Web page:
Musa J. Jafar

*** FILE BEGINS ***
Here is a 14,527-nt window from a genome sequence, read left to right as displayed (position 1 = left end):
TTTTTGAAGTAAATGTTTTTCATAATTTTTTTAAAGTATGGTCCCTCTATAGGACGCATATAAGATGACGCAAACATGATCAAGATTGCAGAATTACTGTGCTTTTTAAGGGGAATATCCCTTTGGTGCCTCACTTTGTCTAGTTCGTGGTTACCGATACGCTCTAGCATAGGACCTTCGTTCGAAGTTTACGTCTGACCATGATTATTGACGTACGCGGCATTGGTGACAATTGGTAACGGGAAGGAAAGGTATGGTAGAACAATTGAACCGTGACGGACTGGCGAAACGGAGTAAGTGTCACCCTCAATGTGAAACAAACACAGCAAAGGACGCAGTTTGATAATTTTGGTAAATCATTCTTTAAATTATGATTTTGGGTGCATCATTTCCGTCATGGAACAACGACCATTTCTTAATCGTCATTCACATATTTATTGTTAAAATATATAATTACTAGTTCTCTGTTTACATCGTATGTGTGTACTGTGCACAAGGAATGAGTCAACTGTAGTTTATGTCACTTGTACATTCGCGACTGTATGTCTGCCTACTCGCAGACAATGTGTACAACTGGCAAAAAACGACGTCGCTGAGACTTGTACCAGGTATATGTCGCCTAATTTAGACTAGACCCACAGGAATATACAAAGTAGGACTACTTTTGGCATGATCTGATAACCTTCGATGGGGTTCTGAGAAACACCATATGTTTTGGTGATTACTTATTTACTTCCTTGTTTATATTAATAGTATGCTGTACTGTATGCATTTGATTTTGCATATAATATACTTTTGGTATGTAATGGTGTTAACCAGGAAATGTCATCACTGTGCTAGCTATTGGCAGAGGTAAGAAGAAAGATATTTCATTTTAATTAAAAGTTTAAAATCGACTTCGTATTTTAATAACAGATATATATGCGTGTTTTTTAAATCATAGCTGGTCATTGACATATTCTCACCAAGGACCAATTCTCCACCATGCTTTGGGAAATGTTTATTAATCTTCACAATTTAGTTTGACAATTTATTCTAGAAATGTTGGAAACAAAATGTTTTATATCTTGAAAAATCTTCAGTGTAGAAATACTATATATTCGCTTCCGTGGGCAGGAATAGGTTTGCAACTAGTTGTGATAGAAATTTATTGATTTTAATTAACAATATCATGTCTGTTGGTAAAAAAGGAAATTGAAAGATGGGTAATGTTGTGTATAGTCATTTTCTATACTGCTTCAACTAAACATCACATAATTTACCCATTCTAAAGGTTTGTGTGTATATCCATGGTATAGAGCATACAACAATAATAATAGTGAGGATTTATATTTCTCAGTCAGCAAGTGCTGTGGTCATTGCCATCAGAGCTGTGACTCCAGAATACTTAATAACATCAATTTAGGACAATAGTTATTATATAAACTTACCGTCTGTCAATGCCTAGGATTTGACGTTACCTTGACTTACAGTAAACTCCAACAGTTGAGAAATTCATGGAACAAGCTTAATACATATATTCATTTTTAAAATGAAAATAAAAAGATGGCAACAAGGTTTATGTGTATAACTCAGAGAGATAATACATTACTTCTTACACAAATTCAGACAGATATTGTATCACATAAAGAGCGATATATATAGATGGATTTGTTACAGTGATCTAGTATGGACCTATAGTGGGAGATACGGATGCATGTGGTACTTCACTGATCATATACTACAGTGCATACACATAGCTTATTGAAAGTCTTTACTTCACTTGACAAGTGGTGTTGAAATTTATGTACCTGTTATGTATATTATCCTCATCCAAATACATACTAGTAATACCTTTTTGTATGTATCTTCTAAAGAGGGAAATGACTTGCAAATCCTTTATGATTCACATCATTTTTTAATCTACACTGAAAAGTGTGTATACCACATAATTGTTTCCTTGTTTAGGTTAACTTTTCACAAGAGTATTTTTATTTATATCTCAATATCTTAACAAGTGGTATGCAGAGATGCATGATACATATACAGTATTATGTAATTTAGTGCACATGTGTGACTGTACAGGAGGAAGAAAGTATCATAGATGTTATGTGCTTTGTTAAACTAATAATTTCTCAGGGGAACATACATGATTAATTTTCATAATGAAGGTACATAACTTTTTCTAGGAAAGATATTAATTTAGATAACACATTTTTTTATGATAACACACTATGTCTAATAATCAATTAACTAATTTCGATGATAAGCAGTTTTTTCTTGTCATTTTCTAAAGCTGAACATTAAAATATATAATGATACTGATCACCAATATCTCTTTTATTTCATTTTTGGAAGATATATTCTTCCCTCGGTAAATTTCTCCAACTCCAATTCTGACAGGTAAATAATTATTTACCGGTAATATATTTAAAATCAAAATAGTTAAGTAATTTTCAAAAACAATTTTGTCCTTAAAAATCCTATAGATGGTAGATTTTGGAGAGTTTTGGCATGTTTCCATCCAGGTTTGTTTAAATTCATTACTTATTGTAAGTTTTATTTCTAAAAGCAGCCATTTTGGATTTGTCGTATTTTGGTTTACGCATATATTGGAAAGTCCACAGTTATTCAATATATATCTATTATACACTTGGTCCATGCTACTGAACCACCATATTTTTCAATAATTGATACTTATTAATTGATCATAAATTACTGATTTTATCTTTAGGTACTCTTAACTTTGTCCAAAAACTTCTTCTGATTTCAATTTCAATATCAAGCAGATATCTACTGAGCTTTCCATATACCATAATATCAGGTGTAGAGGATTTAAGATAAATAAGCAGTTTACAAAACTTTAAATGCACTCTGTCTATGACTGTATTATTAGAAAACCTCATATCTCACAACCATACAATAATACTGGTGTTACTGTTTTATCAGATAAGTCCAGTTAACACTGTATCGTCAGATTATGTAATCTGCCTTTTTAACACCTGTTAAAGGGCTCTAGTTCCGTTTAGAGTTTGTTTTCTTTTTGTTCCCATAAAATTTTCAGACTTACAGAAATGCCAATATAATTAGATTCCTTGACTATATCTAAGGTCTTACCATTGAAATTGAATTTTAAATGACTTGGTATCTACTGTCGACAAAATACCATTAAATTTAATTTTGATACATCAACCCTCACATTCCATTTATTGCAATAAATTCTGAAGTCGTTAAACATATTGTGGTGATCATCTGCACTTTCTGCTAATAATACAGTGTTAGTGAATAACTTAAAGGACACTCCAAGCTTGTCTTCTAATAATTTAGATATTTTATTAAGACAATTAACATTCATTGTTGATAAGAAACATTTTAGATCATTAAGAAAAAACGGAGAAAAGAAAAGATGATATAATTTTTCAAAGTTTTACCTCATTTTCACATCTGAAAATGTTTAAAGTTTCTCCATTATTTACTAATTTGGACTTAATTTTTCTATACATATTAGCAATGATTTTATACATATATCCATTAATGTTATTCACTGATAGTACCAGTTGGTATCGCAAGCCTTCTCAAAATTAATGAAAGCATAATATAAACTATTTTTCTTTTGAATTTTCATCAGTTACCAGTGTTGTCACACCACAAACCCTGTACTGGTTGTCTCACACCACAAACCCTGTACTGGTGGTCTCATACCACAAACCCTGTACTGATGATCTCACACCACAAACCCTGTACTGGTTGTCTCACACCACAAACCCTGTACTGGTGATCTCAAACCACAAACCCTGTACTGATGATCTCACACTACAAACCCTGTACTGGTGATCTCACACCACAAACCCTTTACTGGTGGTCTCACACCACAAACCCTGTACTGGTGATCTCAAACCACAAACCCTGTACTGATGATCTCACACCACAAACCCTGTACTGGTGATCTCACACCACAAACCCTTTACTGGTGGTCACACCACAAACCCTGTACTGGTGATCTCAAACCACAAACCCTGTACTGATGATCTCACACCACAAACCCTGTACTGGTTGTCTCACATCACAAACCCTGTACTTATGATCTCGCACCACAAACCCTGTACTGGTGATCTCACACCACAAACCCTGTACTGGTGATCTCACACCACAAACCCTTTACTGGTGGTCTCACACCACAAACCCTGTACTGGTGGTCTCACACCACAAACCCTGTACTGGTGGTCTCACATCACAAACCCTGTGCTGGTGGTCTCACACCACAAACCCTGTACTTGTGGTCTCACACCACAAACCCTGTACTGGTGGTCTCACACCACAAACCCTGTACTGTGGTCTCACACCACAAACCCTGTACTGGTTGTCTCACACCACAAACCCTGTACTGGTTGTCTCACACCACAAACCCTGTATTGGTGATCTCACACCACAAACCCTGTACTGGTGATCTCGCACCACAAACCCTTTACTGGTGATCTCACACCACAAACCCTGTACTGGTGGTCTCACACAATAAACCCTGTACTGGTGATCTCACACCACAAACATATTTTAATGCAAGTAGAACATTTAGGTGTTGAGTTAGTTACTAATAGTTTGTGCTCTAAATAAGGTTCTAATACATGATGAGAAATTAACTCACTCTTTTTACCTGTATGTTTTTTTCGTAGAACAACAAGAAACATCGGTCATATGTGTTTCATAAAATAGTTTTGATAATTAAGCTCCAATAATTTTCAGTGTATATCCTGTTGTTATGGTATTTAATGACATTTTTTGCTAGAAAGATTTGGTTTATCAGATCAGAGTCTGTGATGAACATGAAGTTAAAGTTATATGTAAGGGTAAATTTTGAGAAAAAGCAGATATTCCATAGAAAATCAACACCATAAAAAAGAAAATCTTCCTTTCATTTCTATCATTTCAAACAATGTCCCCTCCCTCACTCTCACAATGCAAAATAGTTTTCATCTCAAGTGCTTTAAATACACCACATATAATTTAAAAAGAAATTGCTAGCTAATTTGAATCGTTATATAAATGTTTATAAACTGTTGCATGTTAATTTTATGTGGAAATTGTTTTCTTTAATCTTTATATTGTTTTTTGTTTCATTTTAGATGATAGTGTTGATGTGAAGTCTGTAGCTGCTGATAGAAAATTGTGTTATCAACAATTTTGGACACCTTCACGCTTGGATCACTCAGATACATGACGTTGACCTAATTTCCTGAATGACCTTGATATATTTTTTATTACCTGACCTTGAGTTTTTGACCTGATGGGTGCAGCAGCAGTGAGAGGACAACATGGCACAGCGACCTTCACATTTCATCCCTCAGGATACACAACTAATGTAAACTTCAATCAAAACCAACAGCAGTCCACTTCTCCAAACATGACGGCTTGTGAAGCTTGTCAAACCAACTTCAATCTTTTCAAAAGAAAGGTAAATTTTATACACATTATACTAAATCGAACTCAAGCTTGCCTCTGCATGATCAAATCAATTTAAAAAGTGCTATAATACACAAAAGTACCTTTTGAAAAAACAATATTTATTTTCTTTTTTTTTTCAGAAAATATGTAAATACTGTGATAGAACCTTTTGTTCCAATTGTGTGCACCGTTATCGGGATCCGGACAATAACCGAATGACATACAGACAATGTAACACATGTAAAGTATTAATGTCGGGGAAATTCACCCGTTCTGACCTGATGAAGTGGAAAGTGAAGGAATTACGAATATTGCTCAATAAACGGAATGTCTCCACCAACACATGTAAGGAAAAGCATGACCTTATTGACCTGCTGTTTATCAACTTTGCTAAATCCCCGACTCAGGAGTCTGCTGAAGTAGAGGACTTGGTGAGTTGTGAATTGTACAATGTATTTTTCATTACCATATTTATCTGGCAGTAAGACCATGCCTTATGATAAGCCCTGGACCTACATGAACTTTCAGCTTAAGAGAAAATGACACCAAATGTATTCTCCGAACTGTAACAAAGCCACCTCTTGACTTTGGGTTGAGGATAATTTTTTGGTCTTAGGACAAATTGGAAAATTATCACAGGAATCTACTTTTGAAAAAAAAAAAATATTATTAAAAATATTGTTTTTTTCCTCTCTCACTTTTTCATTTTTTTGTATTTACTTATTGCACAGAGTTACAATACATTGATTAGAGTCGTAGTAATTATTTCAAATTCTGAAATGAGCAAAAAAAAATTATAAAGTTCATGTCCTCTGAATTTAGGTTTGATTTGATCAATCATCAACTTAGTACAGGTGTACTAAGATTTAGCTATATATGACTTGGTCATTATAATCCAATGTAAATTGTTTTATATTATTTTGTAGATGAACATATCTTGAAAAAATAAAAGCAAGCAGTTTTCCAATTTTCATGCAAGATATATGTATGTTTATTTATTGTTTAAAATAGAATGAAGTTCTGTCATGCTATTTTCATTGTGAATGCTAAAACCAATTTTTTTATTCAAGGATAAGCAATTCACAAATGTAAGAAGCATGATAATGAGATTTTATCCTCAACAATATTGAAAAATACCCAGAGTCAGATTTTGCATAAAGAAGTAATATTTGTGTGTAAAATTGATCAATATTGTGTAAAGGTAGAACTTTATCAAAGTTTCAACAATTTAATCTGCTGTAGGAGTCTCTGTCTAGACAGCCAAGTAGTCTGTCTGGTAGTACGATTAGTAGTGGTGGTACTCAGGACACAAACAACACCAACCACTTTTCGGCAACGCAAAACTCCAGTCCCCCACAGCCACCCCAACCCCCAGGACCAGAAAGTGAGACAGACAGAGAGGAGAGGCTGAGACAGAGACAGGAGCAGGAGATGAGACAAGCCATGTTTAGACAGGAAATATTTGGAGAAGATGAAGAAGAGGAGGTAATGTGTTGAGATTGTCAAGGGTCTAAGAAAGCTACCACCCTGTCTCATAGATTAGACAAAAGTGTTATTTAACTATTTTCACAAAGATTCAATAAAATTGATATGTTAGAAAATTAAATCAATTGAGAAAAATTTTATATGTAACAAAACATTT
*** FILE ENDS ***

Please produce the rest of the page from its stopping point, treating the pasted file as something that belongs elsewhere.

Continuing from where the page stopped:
Historically, knowledge-base validation and verification (V&V) has been carded out manually. It is the process where the knowledge engineers and their experts review the knowledgebase and look for syntactic and semantic errors, build decision trees, check for the logical connectivity of the rules, run as many test cases as possible, and watch for mismatches between the system’s and experts’ output. This is a timeconsuming, error-prone process; it does not guarantee f'mding all errors. Manually built decision trees are tedious and need to be redrawn after each change in the knowledge-base. Finally, running test cases is a hit-or-miss activity, it tells if the system has errors, it does not tell where an error occurred or what caused it.